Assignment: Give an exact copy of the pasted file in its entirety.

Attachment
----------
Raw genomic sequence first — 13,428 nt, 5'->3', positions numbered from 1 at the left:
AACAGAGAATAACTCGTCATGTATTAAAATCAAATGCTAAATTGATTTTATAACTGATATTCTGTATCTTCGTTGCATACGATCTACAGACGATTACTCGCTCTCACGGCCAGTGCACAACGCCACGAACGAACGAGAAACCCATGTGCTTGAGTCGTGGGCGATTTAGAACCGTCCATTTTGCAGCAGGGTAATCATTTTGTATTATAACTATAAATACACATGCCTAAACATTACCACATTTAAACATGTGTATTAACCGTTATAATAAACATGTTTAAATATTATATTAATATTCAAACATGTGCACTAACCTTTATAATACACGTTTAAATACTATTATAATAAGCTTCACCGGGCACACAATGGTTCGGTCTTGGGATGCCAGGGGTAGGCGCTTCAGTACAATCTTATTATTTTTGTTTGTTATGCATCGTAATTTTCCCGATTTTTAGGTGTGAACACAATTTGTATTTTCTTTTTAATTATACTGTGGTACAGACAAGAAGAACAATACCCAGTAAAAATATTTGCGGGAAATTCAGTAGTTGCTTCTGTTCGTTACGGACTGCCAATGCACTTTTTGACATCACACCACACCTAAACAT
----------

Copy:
Raw genomic sequence first — 13,428 nt, 5'->3', positions numbered from 1 at the left:
AACAGAGAATAACTCGTCATGTATTAAAATCAAATGCTAAATTGATTTTATAACTGATATTCTGTATCTTCGTTGCATACGATCTACAGACGATTACTCGCTCTCACGGCCAGTGCACAACGCCACGAACGAACGAGAAACCCATGTGCTTGAGTCGTGGGCGATTTAGAACCGTCCATTTTGCAGCAGGGTAATCATTTTGTATTATAACTATAAATACACATGCCTAAACATTACCACATTTAAACATGTGTATTAACCGTTATAATAAACATGTTTAAATATTATATTAATATTCAAACATGTGCACTAACCTTTATAATACACGTTTAAATACTATTATAATAAGCTTCACCGGGCACACAATGGTTCGGTCTTGGGATGCCAGGGGTAGGCGCTTCAGTACAATCTTATTATTTTTGTTTGTTATGCATCGTAATTTTCCCGATTTTTAGGTGTGAACACAATTTGTATTTTCTTTTTAATTATACTGTGGTACAGACAAGAAGAACAATACCCAGTAAAAATATTTGCGGGAAATTCAGTAGTTGCTTCTGTTCGTTACGGACTGCCAATGCACTTTTTGACATCACACCACACCTAAACAT